by Daniel Hathaway
IN THIS EDITION:
. Oltman obituary link
. NEA award for ENCORE Chamber Music Institute, TÁR to be screened in Canton, already critiqued by Marin Alsop
. Historic dates to remember: death of John Field (the other composer of Nocturnes), debut of Brahms’ Clarinet Sonata, birth of Duruflé, and the debuts of Copland’s Organ Symphony, Prokofiev’s Romeo and Juliet, and John Adams’ El Niño.
Baldwin Wallace Conservatory has issued a link to the obituary for Dwight Oltman.
No concerts are scheduled today.
ENCORE Chamber Music Institute has received an award from the National Endowment for the Arts for its 2023 Music & Ideas Festival, “Creatures of Emotion”!
They are among the more than 1,251 projects across America totaling nearly $29 million that were selected during this first round of Grants for Arts Projects. One of only four Northeast Ohio projects chosen in the Music category, ENCORE’s 2023 Music & Ideas Festival shares that recognition with projects from The Cleveland Orchestra and Apollo’s Fire.
“The National Endowment for the Arts is proud to support arts projects in communities nationwide,” said NEA Chair Maria Rosario Jackson, PhD. “Projects such as this one with ENCORE Chamber Music Institute strengthen arts and cultural ecosystems, provide equitable opportunities for arts participation and practice, and contribute to the health of our communities and our economy.”
TÁR to be screened in Canton
This Thursday and Friday, January 12 & 13, the Canton Palace Theatre will present Tár, a film set in the international world of Western classical music. It centers on Lydia Tár, widely considered to be one of the greatest living composer-conductors and the first-ever female to be appointed music director of a major German orchestra, the Berlin Philharmonic.
Canton Symphony Orchestra solo cellists will perform at 7:15 pm before the 7:30 pm showings, Michael G. Koscso on Thursday, and Eleanor Lee on Friday.
Marin Alsop offended by depiction of cruel woman conductor in ‘TÁR’
The Chicago Sun-Times reports today that Ravinia Festival chief conductor Marin Alsop, says it’s ‘anti-woman’ to portray Cate Blanchett’s character as an abuser, when it’s usually men committing abuse in the classical music field.
“I was offended as a woman, I was offended as a conductor, I was offended as a lesbian,” Alsop said of the movie, which stars Cate Blanchett as Berlin Philharmonic leader Lydia Tár. Click here to read the article by Darel Jevens..
ALMANAC FOR JANUARY 11
There’s a mixed bag of dates in classical music history to hold up on January 11.
On this date in 1937, Irish composer and pianist John Field, who invented the Nocturne and wrote 18 or 21 of them, depending on how you count them, died in Moscow, where he had settled in 1802, attracted by the vibrant cultural life of the Russian capital. Click here to listen to John O’Conor play the “Complete” 18 and puzzle along with the commentators why Field isn’t as well-known as his contemporaries — like Chopin.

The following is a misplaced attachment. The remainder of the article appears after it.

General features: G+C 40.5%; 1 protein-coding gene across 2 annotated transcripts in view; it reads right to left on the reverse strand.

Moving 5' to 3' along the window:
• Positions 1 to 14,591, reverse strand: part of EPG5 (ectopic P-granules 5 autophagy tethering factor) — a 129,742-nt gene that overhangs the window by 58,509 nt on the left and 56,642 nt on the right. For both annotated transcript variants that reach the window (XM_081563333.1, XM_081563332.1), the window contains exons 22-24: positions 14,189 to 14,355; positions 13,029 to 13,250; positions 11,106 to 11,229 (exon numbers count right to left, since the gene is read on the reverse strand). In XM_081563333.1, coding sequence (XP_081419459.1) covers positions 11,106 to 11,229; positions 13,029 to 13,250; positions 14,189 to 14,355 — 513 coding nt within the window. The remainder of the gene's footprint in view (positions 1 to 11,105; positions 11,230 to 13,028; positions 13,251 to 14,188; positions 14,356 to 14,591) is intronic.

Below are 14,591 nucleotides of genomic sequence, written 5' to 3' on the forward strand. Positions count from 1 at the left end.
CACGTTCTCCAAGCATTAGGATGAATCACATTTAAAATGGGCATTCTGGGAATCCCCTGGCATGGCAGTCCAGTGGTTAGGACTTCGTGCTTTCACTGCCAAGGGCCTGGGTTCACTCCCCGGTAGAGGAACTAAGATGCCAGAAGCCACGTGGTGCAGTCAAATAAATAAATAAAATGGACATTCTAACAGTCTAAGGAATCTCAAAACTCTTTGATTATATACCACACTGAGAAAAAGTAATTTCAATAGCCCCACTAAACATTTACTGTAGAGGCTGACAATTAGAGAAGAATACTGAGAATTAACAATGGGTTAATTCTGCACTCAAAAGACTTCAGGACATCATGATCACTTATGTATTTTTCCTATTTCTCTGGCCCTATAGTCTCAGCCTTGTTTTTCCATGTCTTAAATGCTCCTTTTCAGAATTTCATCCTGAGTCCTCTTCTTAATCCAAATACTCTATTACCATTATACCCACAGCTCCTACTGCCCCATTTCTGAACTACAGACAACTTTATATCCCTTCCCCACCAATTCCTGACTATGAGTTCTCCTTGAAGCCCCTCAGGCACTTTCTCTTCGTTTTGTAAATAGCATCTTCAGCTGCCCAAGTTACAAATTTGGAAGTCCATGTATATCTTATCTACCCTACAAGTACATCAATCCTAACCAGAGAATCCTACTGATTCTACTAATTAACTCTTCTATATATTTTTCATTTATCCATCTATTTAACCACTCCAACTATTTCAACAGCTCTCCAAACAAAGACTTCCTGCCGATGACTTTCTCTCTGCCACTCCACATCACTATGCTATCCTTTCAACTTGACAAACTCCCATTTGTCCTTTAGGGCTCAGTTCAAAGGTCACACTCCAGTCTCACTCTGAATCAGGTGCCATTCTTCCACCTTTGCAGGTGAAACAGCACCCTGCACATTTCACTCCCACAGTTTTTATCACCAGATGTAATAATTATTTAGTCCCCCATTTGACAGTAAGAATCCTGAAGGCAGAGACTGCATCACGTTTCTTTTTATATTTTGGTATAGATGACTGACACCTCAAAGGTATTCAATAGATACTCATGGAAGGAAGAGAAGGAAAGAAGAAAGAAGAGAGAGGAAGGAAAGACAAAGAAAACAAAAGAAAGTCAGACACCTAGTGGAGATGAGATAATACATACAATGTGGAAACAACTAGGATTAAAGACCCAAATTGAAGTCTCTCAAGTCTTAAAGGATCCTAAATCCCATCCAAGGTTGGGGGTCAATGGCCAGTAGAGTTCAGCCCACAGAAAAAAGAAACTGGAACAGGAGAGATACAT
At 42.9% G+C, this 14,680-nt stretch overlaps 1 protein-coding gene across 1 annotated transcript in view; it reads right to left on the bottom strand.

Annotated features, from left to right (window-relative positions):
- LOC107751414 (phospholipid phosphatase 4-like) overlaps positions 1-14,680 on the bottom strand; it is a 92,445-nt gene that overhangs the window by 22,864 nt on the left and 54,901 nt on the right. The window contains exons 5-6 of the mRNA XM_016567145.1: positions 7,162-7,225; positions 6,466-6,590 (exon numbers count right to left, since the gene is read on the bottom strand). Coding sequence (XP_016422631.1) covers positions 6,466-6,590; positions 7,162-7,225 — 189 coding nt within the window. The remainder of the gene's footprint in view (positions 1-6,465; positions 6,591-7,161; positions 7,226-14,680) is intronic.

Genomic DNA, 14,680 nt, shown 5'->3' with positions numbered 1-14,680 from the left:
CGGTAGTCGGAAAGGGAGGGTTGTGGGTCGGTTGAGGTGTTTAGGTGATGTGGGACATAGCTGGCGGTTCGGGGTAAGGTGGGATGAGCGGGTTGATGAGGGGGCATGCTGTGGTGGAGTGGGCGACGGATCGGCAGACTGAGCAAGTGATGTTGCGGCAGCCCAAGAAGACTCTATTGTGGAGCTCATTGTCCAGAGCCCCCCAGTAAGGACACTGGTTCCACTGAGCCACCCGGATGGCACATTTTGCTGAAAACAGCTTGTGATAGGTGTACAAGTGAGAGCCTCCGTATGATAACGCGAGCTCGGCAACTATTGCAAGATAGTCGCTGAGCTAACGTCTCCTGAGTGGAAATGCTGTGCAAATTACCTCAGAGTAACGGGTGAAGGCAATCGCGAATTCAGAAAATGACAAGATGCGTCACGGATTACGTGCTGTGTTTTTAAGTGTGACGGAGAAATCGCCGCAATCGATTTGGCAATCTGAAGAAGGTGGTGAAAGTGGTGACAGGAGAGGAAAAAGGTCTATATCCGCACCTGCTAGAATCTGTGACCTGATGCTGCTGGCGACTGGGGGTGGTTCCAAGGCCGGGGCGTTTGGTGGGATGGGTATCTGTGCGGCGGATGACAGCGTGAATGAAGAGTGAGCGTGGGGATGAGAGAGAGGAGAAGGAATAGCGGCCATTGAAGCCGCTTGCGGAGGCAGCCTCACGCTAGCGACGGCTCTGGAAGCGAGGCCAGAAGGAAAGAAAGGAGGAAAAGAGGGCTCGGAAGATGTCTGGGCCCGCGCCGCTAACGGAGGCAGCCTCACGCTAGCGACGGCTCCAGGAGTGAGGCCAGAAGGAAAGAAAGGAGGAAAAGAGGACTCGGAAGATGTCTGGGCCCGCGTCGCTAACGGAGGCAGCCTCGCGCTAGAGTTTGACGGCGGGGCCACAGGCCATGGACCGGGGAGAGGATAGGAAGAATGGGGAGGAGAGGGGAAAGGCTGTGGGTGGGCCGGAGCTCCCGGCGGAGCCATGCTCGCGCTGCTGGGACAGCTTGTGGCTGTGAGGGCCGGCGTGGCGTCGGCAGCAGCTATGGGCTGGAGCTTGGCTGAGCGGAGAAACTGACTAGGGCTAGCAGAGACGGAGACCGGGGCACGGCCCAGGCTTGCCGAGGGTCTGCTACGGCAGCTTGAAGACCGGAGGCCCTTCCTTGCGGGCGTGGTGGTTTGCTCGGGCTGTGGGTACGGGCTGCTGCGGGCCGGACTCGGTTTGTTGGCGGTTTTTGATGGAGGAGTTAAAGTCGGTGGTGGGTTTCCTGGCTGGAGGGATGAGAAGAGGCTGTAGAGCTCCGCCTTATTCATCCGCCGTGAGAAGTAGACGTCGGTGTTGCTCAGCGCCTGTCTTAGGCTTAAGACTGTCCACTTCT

In 1895, clarinetist Richard Mühlfeld joined Johannes Brahms in the first performance of the composer’s Clarinet Sonata, Op. 120, No. 1 in Vienna. By the last decade of the 19th century, the composer had intended to retire from writing music, but hearing Mühlfeld play Weber and Mozart in Meiningen changed his mind. The results were the two solo sonatas of Op. 120 (often poached by violists), the Op. 114 Trio, and Op. 115 Quintet. Click here to listen to Martin Fröst and Yuja Wang interpret the Second Clarinet Sonata.
Possibly the best-known French composer with the smallest portfolio of works to his credit, Maurice Duruflé was born in Louviers on this date in 1902. He was assisting Louis Vierne in a recital at Notre-Dame in Paris on June 2, 1937 when Vierne died on the organ bench, and two years later was featured as soloist at the premiere of Poulenc’s Organ Concerto. He passed the torch of French organ music to his students Pierre Cochereau, Jean Guillou, and Marie-Claire Alain before retiring from St-Étienne-du-Mont after a serious automobile accident.
Here is a rare recording of Maurice Duruflé playing the Prelude and Sicilienne from his Suite for Organ. “This is the Prelude and the Sicilienne; Duruflé despised the third movement, the Toccata, and refused to play it.”
January 11, 1925 saw the first performance of Aaron Copland’s Symphony for Organ and Orchestra, at Aeolian Hall in New York by the New York Symphony, Walter Damrosch conducting. Nadia Boulanger was the soloist. Click here to listen to a performance by Paul Jacobs with Michael TIlson Thomas conducting the San Francisco Symphony.,
On January 11, 1940, Prokofiev’s ballet Romeo and Juliet debuted in Leningrad. Most often heard in the form of two orchestral suites, the entire work makes a big impression. Watch it here with choreography and staging by Rudolf Nureyev performed by the Ballet and Orchestre de l’opéra de Paris, conducted by Vello Pähn.
And on this date in 2001, the first American performance of John Adams’ Nativity oratorio El Niño was given in San Francisco, with Kent Nagano conducting the San Francisco Symphony and Chorus, and the Piedmont Children’s Choir. Click here to begin watching a 2000 live recording from the Théâtre du Châtelet in Paris starring Dawn Upshaw, Lorraine Hunt Lieberson, and Willard White. Nagano conducts the Deutsches Symphonie-Orchester Berlin. Click here for the second act.